SOURCE: BioMedReports


March 28, 2011 07:01 ET

Expert Briefing: Treating Skeletal Muscle Injuries With Pluristem's PLacental eXpanded (PLX) Cells

LOS ANGELES, CA--(Marketwire - March 28, 2011) -  An Expert Briefing by William R. Prather RPh, MD, the Senior VP Corporate Development at Pluristem Therapeutics, Inc. (NASDAQ: PSTI) (TASE: PLTR), has been published for biotech investors, doctors and other interested medical personnel.

Injuries to muscle are common. It has been reported that skeletal muscles are involved in up to 55% of all injuries sustained in sports.

In the United States, strains (tears) of the adductors, hip flexors, quadriceps, pectoral and hamstring muscles account for more than a million office visits to doctors every year. On the job, leg strains, sprains and tears are the second most common type of work-related injury in American adults, with approximately 100,000 cases reported annually to the U.S. Bureau of Labor Statistics.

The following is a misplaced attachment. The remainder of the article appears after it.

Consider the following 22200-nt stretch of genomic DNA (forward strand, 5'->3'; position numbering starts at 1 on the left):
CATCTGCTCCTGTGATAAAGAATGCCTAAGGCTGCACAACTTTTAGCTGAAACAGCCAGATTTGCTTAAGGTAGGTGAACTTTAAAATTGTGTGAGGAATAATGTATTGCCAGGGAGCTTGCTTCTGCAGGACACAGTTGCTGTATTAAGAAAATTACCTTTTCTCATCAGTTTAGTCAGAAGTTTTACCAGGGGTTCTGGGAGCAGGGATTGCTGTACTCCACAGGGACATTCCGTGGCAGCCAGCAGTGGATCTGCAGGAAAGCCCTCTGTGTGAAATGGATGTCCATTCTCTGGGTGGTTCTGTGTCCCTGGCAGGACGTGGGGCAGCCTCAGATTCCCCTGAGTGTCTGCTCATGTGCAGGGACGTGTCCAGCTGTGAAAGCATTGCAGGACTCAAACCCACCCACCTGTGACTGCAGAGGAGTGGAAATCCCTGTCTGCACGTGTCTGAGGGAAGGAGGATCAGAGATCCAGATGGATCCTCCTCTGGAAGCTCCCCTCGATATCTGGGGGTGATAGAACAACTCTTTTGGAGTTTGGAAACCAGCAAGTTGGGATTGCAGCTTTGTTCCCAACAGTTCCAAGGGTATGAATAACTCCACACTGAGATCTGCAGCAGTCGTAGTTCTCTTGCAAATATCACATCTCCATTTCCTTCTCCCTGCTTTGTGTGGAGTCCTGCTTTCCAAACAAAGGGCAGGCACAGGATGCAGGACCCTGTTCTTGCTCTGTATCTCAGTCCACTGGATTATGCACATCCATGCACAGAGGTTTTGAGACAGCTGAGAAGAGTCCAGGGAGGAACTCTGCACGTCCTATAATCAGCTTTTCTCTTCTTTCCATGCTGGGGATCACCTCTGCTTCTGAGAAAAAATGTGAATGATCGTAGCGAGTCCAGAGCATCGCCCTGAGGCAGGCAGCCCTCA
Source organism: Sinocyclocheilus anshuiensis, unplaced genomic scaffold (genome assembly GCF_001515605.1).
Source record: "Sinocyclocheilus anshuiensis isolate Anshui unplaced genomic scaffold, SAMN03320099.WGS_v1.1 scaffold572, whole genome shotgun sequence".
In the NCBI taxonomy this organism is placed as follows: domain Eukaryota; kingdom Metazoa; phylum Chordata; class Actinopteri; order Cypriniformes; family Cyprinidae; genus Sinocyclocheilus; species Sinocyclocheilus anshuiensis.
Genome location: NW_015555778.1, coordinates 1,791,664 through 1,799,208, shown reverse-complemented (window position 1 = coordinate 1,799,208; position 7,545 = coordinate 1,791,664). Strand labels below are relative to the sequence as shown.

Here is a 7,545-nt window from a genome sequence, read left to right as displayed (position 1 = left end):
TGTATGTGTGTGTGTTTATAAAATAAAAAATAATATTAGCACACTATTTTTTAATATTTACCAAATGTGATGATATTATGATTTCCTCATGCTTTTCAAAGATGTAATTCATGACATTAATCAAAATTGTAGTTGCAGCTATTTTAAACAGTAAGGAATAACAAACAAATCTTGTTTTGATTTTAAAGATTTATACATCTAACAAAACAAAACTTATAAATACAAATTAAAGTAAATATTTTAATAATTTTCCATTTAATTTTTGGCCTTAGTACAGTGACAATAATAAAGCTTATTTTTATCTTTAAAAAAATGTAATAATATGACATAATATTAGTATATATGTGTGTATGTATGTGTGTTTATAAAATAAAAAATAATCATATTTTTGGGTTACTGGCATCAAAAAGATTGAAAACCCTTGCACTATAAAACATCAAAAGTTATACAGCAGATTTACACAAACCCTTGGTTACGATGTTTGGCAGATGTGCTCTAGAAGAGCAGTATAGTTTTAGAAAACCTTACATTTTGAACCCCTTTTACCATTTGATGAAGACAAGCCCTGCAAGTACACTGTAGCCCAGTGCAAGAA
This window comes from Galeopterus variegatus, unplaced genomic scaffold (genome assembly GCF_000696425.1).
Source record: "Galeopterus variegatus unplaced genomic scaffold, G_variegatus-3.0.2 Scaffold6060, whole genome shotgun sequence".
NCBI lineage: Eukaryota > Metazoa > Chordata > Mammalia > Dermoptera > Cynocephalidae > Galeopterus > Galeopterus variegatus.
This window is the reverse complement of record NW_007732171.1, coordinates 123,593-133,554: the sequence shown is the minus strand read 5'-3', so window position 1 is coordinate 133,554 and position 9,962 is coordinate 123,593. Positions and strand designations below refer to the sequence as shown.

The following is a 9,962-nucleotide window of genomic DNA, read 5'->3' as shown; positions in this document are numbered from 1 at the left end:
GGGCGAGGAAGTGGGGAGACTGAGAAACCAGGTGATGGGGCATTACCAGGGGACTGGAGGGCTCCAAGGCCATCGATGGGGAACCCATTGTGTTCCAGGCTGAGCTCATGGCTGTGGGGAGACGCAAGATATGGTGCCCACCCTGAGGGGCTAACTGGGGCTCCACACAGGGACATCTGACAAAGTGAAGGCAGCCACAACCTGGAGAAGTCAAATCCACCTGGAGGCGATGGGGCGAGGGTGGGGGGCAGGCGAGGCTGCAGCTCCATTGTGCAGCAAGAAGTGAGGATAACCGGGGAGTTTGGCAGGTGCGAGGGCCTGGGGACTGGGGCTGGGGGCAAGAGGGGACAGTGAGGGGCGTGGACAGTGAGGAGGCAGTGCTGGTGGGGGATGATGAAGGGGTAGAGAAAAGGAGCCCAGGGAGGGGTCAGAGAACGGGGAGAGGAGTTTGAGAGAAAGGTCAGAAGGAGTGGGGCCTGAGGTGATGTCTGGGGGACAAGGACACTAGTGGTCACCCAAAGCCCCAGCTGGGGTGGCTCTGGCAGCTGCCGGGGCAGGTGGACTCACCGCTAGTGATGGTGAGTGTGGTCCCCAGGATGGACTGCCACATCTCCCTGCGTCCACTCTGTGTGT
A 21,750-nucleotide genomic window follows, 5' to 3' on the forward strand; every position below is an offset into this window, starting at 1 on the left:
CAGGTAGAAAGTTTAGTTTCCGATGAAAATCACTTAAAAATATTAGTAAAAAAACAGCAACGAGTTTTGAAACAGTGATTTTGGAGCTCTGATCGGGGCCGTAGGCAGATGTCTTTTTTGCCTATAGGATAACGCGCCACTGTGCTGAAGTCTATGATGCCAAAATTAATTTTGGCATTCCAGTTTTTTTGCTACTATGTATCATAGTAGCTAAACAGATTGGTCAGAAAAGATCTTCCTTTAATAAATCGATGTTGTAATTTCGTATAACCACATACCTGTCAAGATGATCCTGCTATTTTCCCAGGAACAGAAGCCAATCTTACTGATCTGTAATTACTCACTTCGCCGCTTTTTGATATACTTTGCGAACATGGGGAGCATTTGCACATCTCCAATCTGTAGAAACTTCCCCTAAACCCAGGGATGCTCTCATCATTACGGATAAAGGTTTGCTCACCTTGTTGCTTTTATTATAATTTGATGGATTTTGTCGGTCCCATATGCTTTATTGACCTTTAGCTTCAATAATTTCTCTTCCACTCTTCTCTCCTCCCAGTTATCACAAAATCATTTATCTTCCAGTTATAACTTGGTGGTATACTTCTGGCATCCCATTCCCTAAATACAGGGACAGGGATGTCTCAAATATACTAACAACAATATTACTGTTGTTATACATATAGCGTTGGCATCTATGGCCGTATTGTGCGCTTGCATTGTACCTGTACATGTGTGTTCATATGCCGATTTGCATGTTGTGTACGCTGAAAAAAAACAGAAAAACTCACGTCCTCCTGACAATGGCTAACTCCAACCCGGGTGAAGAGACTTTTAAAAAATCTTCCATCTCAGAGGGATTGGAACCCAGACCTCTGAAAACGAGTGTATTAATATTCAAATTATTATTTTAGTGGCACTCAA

In contrast to the unintentional muscle injury market, the intentional muscle injury market comprises those patients who, post-operatively, have potential weaknesses to the skeletal muscles. For example, it has been estimated that an incisional hernia will develop in approximately 10-15% of abdominal incisions. With more than 4 million abdominal surgeries performed in the United States every year, this translates into approximately 500,000 incisional hernias annually in the U.S. alone.

Recovery time for muscle injuries can range from a few days to several weeks depending on the muscle involved and the severity of the tear. There are however, other treatments that are currently undergoing testing that may significantly alter the way muscle injuries are treated.

One such treatment is being developed by Pluristem Therapeutics, the Israel-based biotechnology company developing cell therapies derived from the human placenta. The company recently announced the results of a pre-clinical animal study demonstrating that the local administration of PLX cells following muscle injury resulted in significant improvement in the recovery of muscle function when compared with the control group. This study suggests that Pluristem's PLX cells have the potential to treat various types of accidental and intentionally induced muscle injuries.

The full special report about Pluristem's patented mesenchymal stromal cell-like product, PLX is now available at :

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